Libby Montana News Archive

LibbyMt.com > News > February 2008 > Casino decision discussed, tabled again

Casino decision discussed, tabled again
New Moose lodge in Libby
by KLCB 1230 AM Libby News Radio
February 26, 2008

In a long, two and half hour, impassioned meeting, the Libby City Council listened as members of the 185 residents of the area attempted to convince the Council not to grant a business license to the newest Montana Moose Lodge.

Those who spoke attempted to hang their cause on the proximity of the new Moose Lodge and casino to the Asa Wood school and the effect it will have on children, and on the effect of gambling and alcohol consumption on society.

The Council is concerned about following the law and avoiding a lawsuit if they refuse to issue building and business permits to the Moose Lodge.

Mitch Fahland, the elected lodge governor, told the group the Lodge has been granted a charter by Moose International as Lodge #2671 with 51 members. "This is not just another casino," Fahland said. "It is a Moose Lodge. Yes, there will be video gaming machines", Fahland said. Fahland told the crowd the purpose of the Moose is to return all profits back to the community in the form of charitable contributions to the Moose six-point plan, which includes a children's camp in Illinois, and an assisted living community for Moose members in Florida. "The Moose is very big into helping children and the elderly," Fahland told the group.

The member-only fraternal organization will offer beer and wine. The Moose Lodge is not open to the general public. It will operate legal tavern hours.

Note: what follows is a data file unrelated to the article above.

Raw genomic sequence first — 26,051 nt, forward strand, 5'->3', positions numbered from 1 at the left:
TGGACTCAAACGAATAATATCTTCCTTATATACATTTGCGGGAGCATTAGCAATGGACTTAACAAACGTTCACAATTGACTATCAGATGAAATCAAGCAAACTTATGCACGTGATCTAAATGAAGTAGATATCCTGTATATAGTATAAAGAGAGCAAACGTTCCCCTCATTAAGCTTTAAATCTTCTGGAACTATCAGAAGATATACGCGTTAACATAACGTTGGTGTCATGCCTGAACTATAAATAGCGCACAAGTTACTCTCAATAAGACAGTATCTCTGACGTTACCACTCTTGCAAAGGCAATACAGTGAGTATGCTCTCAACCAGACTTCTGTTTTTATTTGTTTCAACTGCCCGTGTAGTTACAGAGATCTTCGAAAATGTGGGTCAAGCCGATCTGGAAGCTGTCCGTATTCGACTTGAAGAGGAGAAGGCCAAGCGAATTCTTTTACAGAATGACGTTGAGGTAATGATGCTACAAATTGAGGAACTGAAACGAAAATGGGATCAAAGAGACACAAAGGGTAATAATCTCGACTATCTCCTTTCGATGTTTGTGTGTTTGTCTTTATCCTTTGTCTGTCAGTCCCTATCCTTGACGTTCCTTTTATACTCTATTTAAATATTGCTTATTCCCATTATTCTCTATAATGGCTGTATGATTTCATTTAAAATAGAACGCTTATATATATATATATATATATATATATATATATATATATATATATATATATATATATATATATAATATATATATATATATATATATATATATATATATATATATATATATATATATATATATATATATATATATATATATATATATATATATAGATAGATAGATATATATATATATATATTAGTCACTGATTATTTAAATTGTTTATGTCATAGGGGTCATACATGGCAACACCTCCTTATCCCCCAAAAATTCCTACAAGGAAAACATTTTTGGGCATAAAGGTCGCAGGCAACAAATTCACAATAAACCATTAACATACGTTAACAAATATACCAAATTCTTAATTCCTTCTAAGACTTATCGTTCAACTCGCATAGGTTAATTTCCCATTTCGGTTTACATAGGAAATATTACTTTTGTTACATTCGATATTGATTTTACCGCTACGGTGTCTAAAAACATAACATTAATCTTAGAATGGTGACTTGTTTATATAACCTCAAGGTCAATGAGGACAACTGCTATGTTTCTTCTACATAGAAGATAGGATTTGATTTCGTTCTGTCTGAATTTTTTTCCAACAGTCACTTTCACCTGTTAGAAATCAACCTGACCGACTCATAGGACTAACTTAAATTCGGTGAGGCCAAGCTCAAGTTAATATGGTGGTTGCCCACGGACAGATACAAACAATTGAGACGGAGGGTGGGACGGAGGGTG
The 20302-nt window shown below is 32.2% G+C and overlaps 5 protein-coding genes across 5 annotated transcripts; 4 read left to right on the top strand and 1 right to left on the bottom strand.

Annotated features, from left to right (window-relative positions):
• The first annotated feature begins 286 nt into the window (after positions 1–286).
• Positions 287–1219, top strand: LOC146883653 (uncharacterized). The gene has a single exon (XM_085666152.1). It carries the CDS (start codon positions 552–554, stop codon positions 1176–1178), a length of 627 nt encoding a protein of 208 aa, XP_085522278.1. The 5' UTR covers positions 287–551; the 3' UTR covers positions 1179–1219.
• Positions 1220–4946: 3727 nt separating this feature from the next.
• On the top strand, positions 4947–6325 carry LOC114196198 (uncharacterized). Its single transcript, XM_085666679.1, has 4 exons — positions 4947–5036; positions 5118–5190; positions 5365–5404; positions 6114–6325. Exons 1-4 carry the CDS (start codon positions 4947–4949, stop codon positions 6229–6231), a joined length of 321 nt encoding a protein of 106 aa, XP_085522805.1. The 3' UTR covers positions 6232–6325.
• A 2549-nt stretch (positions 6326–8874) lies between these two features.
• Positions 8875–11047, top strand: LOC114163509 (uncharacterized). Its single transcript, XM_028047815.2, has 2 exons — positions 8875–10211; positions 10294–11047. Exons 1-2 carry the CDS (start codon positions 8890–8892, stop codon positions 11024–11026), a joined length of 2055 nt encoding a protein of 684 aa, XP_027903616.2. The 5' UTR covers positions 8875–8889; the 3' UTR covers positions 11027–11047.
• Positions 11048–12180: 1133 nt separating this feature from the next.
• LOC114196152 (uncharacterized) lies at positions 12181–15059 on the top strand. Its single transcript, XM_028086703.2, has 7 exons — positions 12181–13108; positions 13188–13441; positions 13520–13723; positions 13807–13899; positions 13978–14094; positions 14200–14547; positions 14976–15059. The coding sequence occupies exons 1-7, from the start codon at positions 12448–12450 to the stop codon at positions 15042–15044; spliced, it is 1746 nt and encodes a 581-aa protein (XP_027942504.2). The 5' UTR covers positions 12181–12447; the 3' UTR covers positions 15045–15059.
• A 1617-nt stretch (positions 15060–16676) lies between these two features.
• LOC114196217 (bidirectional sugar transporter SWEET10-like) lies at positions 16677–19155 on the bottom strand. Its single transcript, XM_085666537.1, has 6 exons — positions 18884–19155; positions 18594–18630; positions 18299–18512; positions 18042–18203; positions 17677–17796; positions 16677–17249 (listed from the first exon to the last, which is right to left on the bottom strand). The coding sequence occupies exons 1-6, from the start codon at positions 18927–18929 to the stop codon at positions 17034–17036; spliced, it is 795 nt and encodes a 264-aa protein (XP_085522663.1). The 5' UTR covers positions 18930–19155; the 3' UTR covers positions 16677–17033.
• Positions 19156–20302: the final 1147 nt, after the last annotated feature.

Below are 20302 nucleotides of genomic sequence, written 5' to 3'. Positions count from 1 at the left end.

A previous Moose Lodge existed in Libby from 1928 until 1993 or 1996, when it dissolved and its building sold to the 4 Square Church. The solid brick building on California Avenue was later razed to enlarge a car lot.

The audience was adamant they do not want any more casinos in the Libby city limits. Any action by the City Council would not prevent more casinos in the adjacent county.

There are already several casinos in close proximity to schools in the area. Lucky Lil's and Harold's are close to the Central School, the Crosscut is close to Asa Wood, and trying to stop this casino may be an abridgement of property rights of shopping center owner Brad Fuller.

City Attorney, Charles Evans, cited several possibilities that could be used as a defense by the Council. Incorporated cities and towns can, under State statute, restrict gambling to specific areas, they can limit the sale of all alcoholic beverages to specific areas, they can refuse to issue the permits if they feel doing so is in the best interest of the community, and they can restrict the establishment of offensive businesses with in the city limits.

Evans pinned the use of all these options to a Montana Supreme Court Case in which the City of Red Lodge successfully rejected a license application by Town Pump after the application had been granted.

But, The Moose Lodge is a legal business, Brad Fuller is the owner of an empty building, which he has a right to lease, and the location meets the legal requirement of the State statute relative to proximity of Asa Wood school.

The Council voted to continue tabling a decision, pending a meeting between the City Attorney, Charles Evans, and shopping center owner Brad Fuller, presumably to resolve Fuller's threat to sue the City, should they refuse to issue the Moose licenses.

A decision may come at the next regular City council meeting in March.

Story by KLCB 1230 AM Libby News Radio, www.todaysbestcountryonline.com

LibbyMt.com > News > February 2008 > Casino decision discussed, tabled again
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